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Opening a New Chapter on Designing Public Libraries

Why Robert Dawson's photographic essay on the public library plays it safe by looking back when architects need to scan an emerging horizon.

By Norman Weinstein
March 26, 2014

Every architect interested in public library design – and if you aren’t, shame on you! – should own this meticulously executed photo album of public libraries encompassing styles and areas across the U.S. Robert Dawson’s The Public Library: A Photographic Essay, a product of an 18-year odyssey crisscrossing the country capturing captivating images of book spaces, is clearly a labor of love. His photographs are punctuated by affectionate tributes to the U.S. public library system from such literary luminaries as Isaac Asimov, Anne Lamott, Amy Tan, and even Dr. Seuss. This outpouring of photographic and literary appreciation is connected to a worthy agenda of protecting and/or enhancing public funding of this venerable institution. So architects looking for any direct connection to their future professional activity as a consequence of perusing this new volume published by Princeton Architectural Press should best look elsewhere.


Which leads to why this is not really as much a book review as a professional challenge. Dawson’s library photographs – with one telling exception – are charmingly nostalgic. Most are essentially boxes holding books and documents. Computer terminals and media checkout desks are largely kept from center focus. As if to unsettle consciously his romanticism about libraries from days of yore, the last photo in this book reveals Dawson’s 20-something son with a MacBook in his lap accessing Wi-Fi on the front steps of the Morrill Memorial & Harris Library in Strafford, Vermont. Night is gathering, but Dawson assures us that this library keeps its Wi-Fi on even after closing. This image is the photographer’s one acknowledgement that the public library of the future may have faint resemblance to the architecture, let alone purposes, of its past.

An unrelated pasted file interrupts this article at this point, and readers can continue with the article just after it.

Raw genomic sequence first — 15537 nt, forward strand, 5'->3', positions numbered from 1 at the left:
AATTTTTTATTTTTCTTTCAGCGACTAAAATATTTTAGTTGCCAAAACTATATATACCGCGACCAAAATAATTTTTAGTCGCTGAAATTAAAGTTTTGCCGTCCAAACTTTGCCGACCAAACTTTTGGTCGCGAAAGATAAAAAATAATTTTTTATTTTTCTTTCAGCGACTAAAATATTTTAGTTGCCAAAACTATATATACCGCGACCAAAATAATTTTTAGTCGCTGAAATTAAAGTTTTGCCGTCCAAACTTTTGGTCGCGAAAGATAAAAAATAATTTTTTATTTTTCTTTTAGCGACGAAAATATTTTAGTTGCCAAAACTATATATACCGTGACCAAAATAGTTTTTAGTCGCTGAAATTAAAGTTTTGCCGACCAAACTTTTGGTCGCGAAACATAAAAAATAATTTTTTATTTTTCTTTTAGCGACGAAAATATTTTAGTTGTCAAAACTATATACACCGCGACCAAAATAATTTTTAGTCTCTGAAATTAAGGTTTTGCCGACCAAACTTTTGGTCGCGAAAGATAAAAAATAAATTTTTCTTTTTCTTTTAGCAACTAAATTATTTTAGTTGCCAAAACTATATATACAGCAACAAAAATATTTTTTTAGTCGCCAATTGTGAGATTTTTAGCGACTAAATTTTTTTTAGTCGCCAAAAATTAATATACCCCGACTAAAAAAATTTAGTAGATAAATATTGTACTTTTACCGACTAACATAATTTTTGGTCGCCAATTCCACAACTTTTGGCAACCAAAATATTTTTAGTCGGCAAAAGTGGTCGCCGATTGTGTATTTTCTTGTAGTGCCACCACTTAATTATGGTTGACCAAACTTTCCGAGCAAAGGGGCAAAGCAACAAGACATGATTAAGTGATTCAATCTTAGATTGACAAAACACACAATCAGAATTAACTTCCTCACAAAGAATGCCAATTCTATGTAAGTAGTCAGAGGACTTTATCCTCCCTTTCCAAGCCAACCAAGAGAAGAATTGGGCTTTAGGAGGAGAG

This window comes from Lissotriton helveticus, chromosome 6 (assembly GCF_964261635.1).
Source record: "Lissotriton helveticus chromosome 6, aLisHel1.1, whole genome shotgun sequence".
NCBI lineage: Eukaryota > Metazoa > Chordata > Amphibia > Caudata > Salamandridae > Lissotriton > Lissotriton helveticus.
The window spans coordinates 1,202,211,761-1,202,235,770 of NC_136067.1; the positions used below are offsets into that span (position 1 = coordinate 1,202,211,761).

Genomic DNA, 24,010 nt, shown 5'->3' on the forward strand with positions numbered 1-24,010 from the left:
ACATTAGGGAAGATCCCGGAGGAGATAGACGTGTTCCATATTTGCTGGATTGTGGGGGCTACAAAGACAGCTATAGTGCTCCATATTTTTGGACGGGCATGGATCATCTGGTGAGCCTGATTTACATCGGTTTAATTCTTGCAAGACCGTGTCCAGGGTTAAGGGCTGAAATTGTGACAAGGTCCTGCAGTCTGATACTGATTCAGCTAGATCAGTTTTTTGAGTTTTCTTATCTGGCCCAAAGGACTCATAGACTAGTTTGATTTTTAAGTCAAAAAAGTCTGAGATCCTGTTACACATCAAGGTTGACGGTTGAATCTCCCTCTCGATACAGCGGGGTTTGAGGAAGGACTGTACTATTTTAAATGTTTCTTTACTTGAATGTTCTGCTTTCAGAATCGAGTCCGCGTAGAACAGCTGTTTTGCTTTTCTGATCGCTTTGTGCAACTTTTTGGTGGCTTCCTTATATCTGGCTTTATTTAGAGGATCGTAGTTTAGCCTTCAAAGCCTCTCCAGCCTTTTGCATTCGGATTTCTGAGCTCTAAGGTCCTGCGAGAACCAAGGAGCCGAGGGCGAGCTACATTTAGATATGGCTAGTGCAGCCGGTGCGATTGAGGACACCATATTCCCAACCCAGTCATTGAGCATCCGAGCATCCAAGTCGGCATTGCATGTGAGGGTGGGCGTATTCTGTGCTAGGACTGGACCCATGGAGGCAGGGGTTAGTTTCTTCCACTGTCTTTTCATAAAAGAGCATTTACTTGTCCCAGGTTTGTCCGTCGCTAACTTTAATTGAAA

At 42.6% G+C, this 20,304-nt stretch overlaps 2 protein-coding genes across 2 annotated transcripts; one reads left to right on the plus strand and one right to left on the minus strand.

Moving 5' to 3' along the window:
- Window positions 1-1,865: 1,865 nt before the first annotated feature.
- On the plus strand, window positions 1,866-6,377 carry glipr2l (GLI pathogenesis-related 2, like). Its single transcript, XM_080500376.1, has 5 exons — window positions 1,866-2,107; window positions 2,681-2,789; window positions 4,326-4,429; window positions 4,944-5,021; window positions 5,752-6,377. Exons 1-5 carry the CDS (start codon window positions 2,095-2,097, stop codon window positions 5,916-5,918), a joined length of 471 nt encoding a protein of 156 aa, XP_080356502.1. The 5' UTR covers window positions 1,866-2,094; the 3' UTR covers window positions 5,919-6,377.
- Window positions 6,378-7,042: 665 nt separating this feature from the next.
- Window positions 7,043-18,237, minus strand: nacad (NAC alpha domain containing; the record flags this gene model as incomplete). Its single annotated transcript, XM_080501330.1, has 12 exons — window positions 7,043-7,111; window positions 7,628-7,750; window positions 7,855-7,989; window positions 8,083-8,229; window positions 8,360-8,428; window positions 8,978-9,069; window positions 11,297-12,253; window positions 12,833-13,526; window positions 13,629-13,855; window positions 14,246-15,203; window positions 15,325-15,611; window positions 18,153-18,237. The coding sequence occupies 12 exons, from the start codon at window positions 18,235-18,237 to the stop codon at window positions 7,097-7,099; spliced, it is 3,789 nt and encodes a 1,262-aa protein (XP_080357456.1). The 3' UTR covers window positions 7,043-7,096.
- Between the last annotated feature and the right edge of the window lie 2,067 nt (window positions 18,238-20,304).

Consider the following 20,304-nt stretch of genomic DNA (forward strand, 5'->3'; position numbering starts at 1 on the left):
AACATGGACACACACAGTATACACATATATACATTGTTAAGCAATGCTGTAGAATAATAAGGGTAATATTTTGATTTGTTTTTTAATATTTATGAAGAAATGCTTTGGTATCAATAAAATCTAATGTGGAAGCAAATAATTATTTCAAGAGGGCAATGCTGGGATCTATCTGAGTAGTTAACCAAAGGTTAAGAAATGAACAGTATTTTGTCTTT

So what challenges lie ahead for architects designing public libraries? Let’s begin with the most obvious: in 2014 there is no longer a general consensus of what a public library is. With the growing number of physical books available in electronically dematerialized forms, what kinds of public places are most conducive to reading them? If bookcases become increasingly obsolete, how are computer terminal sites best situated and shaped for individual and group reading, listening, and watching? What possibilities are there to design reading tables and desks with luminous computer-driven surfaces across which texts and graphics skitter? Walls and ceilings could equally carry book texts in various styles at individual reader-controlled speeds. Since we’ve been seeing building façades doubly function as digitally jazzy animated billboards for years, it seems a matter of time until that façade technology migrates to library interiors.